• Abstract: Purpose of Review Right heart failure (RHF) following left ventricular assist device implantation (LVAD) remains the primary cause of postoperative mortality and morbidity, and prediction of RHF is the main interest of the transplantation community. In this review, we outline the role and impact of right ventricular strain in the evaluation of the right ventricle function before LVAD implantation. Recent Findings Accumulating data suggest that measurement of right ventricular longitudinal strain (RVLS) has a critical role in predicting RHF preoperatively and may improve morbidity and mortality following LVAD implantation. However, the significant intraobserver, interobserver variability, the lack of multicenter, prospective studies, and the need for a learning curve remain the most critical limitations in the clinical practice at present. Summary This review highlighted the importance of right ventricular strain in the diagnosis of RHF preoperatively and revealed that RVLS might have a crucial clinical measurement for the selection and management of LVAD patients in the future with the more extensive multicenter studies.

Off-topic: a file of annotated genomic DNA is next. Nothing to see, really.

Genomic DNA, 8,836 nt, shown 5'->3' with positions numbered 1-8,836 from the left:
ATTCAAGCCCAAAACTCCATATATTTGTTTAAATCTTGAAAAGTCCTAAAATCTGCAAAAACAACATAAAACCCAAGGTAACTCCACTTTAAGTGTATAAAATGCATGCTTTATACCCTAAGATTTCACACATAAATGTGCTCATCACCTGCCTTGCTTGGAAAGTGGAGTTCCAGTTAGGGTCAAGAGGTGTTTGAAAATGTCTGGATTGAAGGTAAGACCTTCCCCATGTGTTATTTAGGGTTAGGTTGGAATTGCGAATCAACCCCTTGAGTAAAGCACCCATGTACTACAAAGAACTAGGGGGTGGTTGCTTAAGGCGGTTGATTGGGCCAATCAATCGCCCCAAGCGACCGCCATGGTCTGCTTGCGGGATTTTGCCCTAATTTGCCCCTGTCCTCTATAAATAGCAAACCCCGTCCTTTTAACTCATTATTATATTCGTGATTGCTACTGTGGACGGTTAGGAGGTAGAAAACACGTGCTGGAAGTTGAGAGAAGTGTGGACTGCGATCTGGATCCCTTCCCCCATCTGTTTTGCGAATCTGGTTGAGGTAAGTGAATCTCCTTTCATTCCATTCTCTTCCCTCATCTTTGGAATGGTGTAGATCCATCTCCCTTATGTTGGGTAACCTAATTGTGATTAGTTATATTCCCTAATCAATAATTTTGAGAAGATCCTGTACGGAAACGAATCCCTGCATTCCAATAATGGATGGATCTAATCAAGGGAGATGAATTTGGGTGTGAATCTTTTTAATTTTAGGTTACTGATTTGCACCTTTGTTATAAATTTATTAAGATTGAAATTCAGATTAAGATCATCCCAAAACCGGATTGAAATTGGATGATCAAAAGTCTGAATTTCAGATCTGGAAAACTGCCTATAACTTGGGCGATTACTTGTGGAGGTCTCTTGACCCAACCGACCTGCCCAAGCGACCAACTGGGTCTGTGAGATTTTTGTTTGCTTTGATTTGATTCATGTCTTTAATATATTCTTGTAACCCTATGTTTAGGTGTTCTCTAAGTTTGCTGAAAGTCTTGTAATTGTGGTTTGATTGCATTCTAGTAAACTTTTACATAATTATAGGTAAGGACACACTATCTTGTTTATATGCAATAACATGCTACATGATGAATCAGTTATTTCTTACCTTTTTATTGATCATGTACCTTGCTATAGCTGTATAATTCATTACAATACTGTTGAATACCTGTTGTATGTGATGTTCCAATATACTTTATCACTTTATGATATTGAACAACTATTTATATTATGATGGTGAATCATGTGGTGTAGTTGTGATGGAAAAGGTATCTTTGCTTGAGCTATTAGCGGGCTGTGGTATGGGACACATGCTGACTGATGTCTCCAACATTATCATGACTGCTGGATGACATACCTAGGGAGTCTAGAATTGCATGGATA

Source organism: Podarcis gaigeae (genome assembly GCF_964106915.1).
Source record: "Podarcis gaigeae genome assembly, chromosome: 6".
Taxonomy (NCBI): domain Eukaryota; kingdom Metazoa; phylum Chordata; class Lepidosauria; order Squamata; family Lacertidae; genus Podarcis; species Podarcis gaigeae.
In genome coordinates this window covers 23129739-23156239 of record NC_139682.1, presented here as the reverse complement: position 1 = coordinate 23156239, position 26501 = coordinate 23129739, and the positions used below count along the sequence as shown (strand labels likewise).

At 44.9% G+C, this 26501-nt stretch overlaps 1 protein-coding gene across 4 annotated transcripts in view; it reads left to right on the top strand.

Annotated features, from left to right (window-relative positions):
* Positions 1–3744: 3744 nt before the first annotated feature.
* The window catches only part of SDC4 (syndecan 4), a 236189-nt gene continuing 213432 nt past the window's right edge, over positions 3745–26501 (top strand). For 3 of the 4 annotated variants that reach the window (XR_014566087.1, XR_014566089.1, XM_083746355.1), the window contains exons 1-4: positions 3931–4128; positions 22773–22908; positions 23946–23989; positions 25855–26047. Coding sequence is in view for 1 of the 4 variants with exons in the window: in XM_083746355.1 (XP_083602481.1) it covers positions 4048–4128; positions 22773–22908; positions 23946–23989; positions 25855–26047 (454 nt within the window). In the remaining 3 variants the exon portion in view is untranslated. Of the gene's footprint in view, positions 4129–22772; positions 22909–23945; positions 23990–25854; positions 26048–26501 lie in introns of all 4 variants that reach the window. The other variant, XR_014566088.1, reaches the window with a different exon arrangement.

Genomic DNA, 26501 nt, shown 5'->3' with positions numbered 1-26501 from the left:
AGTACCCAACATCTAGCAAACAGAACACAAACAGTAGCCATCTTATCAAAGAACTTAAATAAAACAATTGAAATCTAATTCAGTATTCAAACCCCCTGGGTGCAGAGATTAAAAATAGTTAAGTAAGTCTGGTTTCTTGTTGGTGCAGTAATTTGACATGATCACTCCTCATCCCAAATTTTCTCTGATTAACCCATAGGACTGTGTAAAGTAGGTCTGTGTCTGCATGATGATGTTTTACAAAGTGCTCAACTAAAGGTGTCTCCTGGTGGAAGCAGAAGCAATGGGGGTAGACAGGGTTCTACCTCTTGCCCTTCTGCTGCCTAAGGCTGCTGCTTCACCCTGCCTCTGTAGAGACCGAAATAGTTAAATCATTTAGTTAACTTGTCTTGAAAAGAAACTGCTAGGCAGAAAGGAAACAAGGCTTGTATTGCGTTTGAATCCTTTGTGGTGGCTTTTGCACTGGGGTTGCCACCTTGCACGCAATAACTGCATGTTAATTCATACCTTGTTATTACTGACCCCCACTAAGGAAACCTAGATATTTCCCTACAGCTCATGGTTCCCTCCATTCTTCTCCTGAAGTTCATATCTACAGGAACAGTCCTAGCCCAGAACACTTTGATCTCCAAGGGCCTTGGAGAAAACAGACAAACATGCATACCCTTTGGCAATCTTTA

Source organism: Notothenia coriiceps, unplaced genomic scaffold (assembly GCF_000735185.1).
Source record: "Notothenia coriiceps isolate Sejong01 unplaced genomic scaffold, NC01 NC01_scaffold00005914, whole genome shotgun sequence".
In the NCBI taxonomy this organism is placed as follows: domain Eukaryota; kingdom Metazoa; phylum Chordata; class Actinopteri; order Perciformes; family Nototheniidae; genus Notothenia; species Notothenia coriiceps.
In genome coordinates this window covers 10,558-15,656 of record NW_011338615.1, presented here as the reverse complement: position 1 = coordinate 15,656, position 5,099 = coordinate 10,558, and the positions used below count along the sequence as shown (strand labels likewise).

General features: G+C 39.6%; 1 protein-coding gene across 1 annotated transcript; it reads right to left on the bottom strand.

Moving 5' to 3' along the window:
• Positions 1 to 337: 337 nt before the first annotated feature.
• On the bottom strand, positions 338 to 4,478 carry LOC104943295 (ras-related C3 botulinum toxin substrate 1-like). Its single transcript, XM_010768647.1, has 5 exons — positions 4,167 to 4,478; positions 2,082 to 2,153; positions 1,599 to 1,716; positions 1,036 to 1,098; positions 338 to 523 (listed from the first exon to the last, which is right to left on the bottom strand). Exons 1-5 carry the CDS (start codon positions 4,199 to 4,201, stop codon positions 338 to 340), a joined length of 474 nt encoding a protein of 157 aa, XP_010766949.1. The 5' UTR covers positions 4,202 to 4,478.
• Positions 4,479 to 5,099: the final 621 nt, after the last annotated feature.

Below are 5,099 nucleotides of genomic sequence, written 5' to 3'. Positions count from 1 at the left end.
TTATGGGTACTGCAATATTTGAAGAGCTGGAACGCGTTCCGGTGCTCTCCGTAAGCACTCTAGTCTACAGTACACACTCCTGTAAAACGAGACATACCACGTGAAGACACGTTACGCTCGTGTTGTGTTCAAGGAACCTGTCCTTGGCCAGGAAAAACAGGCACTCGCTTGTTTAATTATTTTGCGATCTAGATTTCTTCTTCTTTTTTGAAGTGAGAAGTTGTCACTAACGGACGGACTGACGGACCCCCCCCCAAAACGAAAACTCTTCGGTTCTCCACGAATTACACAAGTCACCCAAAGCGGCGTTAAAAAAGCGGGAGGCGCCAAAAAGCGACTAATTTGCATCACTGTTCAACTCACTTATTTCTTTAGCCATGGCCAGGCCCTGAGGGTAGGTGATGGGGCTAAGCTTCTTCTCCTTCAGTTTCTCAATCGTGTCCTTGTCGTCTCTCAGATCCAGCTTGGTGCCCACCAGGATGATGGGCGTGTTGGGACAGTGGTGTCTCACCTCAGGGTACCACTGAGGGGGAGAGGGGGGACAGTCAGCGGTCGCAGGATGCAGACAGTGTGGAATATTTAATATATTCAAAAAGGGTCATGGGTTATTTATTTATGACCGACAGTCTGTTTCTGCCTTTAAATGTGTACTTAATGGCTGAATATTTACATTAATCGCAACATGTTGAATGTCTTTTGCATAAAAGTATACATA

PubDate: 2019-11-19
School of Mathematical and Computer Sciences
Heriot-Watt University
Edinburgh, EH14 4AS, UK
Tel: +00 44 (0)131 4513762